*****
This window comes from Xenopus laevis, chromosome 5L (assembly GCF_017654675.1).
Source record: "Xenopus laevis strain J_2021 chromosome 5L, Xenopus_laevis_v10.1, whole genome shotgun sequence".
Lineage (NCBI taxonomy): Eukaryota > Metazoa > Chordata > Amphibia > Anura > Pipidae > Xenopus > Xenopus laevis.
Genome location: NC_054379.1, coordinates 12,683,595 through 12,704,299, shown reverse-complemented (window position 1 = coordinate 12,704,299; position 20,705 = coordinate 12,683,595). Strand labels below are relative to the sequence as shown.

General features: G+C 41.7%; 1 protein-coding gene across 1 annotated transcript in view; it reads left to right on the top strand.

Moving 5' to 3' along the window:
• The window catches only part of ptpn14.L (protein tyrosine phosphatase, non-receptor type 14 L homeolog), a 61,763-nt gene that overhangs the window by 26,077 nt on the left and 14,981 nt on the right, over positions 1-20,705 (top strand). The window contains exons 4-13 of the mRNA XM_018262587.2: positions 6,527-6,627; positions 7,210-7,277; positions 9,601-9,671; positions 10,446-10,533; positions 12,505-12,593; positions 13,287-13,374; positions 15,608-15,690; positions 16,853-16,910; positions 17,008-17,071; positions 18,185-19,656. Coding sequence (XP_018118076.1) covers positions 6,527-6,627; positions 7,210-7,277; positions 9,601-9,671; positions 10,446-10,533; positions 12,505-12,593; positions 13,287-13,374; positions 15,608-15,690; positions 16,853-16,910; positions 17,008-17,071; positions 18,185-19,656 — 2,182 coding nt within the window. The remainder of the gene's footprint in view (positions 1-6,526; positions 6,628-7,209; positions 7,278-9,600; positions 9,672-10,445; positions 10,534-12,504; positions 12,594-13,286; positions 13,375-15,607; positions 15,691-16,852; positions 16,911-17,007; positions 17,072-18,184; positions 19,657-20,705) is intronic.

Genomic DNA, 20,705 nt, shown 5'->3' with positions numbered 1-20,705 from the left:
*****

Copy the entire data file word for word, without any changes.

This window comes from Xenopus laevis, chromosome 5L (assembly GCF_017654675.1).
Source record: "Xenopus laevis strain J_2021 chromosome 5L, Xenopus_laevis_v10.1, whole genome shotgun sequence".
Lineage (NCBI taxonomy): Eukaryota > Metazoa > Chordata > Amphibia > Anura > Pipidae > Xenopus > Xenopus laevis.
Genome location: NC_054379.1, coordinates 12,683,595 through 12,704,299, shown reverse-complemented (window position 1 = coordinate 12,704,299; position 20,705 = coordinate 12,683,595). Strand labels below are relative to the sequence as shown.

General features: G+C 41.7%; 1 protein-coding gene across 1 annotated transcript in view; it reads left to right on the top strand.

Moving 5' to 3' along the window:
• The window catches only part of ptpn14.L (protein tyrosine phosphatase, non-receptor type 14 L homeolog), a 61,763-nt gene that overhangs the window by 26,077 nt on the left and 14,981 nt on the right, over positions 1-20,705 (top strand). The window contains exons 4-13 of the mRNA XM_018262587.2: positions 6,527-6,627; positions 7,210-7,277; positions 9,601-9,671; positions 10,446-10,533; positions 12,505-12,593; positions 13,287-13,374; positions 15,608-15,690; positions 16,853-16,910; positions 17,008-17,071; positions 18,185-19,656. Coding sequence (XP_018118076.1) covers positions 6,527-6,627; positions 7,210-7,277; positions 9,601-9,671; positions 10,446-10,533; positions 12,505-12,593; positions 13,287-13,374; positions 15,608-15,690; positions 16,853-16,910; positions 17,008-17,071; positions 18,185-19,656 — 2,182 coding nt within the window. The remainder of the gene's footprint in view (positions 1-6,526; positions 6,628-7,209; positions 7,278-9,600; positions 9,672-10,445; positions 10,534-12,504; positions 12,594-13,286; positions 13,375-15,607; positions 15,691-16,852; positions 16,911-17,007; positions 17,072-18,184; positions 19,657-20,705) is intronic.

Genomic DNA, 20,705 nt, shown 5'->3' with positions numbered 1-20,705 from the left: